Different types of shields were developed to take account of the forms of offensive weapons used in battle and the degree of protection and mobility required by the warrior. Light hand-held shields were better suited to hand-to-hand fighting and mounted cavalry whilst tall, heavy shields set in the ground offered more effective defence in pitched battle. The shape and size of shields can vary from, at one extreme, East African and Australian parrying shields which were long and very thin with the grip often being the widest part, to some Naga shields from north east India, which were larger than the warriors that carried them. These shapes reflect the different uses of the shields - the parrying shield was used to deflect blows and did not protect the warrior's body by its presence, while the larger shields were often designed to act as a shelter for the whole body.
All shields had some form of grip or handle on the inside. Some had grips in the middle that were grasped in the hand and held at arm's length whilst others had larger loops through which the arm was passed. The latter type may have been designed to leave the hand free to hold an offensive weapon, though some had combinations of adjustable arm loops and fixed hand grips. Occasionally shields had loops by which the shield could have been suspended from the neck to give greater protection, additional support and allow more freedom of movement. Many shields had bosses: circular metal projections at the centre of the front. In some shields the bosses formed part of the rivets for the handle on the inside, in others they were used for their decorative qualities alone.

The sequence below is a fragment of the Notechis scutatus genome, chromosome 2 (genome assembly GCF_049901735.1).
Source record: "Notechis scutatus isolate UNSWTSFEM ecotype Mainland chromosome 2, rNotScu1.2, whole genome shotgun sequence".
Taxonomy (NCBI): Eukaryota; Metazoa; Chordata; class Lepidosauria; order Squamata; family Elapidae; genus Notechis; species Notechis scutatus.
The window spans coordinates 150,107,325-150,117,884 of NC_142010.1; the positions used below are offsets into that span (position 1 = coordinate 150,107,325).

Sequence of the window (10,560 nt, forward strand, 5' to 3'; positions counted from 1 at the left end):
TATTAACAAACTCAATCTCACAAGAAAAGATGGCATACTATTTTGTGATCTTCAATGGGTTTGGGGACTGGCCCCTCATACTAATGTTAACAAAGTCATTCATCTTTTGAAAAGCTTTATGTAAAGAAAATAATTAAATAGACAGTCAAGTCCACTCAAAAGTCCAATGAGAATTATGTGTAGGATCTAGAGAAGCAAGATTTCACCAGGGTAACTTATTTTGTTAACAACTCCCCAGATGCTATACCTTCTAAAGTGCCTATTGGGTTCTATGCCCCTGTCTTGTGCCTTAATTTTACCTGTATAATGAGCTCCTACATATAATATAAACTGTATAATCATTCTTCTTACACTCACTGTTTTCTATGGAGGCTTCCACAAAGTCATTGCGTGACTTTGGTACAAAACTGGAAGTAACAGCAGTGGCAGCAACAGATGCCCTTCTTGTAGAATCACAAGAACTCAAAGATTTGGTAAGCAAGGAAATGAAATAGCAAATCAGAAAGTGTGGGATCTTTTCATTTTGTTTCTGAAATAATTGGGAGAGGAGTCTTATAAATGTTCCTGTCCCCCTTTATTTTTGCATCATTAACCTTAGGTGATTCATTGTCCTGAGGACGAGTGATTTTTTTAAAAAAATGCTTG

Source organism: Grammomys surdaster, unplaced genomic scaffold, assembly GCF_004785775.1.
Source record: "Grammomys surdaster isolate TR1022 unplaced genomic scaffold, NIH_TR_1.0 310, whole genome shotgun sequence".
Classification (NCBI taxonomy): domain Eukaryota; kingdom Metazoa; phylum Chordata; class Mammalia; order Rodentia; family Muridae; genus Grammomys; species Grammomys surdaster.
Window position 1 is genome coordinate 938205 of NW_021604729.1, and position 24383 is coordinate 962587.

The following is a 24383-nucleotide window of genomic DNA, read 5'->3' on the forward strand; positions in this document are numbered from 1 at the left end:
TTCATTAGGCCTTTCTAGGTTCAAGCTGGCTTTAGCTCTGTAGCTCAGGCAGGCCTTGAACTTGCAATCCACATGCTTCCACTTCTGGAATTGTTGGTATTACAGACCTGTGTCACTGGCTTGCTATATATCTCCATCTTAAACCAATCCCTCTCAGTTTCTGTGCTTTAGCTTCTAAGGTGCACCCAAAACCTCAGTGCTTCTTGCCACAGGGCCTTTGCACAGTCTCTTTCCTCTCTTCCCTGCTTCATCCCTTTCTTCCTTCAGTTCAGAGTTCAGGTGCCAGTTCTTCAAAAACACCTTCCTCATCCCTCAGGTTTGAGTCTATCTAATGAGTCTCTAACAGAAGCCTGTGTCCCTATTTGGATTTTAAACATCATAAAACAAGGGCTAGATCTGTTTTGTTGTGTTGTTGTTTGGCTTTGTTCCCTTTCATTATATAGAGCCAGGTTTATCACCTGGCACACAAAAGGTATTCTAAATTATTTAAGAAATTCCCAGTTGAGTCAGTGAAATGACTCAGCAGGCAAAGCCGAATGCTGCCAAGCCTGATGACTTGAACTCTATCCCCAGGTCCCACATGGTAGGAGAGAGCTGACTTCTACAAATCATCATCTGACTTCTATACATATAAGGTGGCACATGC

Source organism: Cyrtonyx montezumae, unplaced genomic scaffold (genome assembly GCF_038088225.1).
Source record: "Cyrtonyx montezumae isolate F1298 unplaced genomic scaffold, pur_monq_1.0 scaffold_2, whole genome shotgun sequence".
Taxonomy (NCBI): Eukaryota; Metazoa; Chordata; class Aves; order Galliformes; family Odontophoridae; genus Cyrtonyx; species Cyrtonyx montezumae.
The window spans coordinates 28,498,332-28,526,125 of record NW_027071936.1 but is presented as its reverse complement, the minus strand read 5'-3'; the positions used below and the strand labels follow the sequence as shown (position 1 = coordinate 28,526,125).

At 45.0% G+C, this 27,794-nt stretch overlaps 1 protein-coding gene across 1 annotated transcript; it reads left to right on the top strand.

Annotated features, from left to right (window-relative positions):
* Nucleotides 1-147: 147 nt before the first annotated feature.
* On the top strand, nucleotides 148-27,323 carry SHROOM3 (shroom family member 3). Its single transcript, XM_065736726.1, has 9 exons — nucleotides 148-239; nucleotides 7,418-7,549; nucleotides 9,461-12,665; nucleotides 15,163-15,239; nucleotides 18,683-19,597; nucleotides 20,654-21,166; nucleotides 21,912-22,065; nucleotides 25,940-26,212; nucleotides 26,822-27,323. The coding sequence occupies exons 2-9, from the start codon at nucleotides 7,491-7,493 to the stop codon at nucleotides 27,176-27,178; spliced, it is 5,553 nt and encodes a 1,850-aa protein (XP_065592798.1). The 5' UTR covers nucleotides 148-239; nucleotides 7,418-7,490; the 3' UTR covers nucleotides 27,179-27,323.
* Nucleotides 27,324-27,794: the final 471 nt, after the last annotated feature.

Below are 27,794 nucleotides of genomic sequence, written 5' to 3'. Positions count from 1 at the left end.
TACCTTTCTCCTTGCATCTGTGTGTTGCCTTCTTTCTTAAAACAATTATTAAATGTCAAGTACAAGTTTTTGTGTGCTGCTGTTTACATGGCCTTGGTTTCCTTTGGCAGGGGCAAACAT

Many materials have been used to make shields: wood, leather and rawhide, basketry, metal and cloth. Most shields were made to a very high standard reflecting the fact that a shield was usually designed for long term use and to save the owner's life.
Some shields were designed purely for show at ceremonies: these were often light and highly decorated and would not have been suitable for use in warfare. Sometimes shields were used for both purposes and in that case the ornamentation on the front was often removable. Other shields were designed only for use in ritual contexts: for example, special dance shields were made for Kikuyu boys' initiations and a Malinke basketry shield was used to hide initiates' faces from adult men.
The surface of the shield was an obvious area for decoration and because shields protected the warriors from harm, many of the embellishments also had protective properties. In many cultures, such as the North American Plains, the shield was believed to be full of magic power which could adversely influence the enemy and protect the owner. Throughout the world, the fronts of shields have been decorated so that the identity of the owner or his group can be recognized. In Europe for example, it was difficult to distinguish knights from each other when they were fully armoured without the help of heraldic devices on the fronts of their shields. By the end of the medieval period, heraldry had become a very complex code which allowed marriage alliances, descent and allegiances to be represented through the use of images and emblems. In some areas such as Kalimantan (Borneo), designs were painted on both the inside and outside of the shield. Other forms of information have been codified on to the shield front and this information was sometimes used to intimidate the enemy or to celebrate prowess. The Angami Nagas [from Northeast India], for example, often decorated their ceremonial shields with representations of human heads made from bear-skin. These symbolized the number of heads taken by the warrior.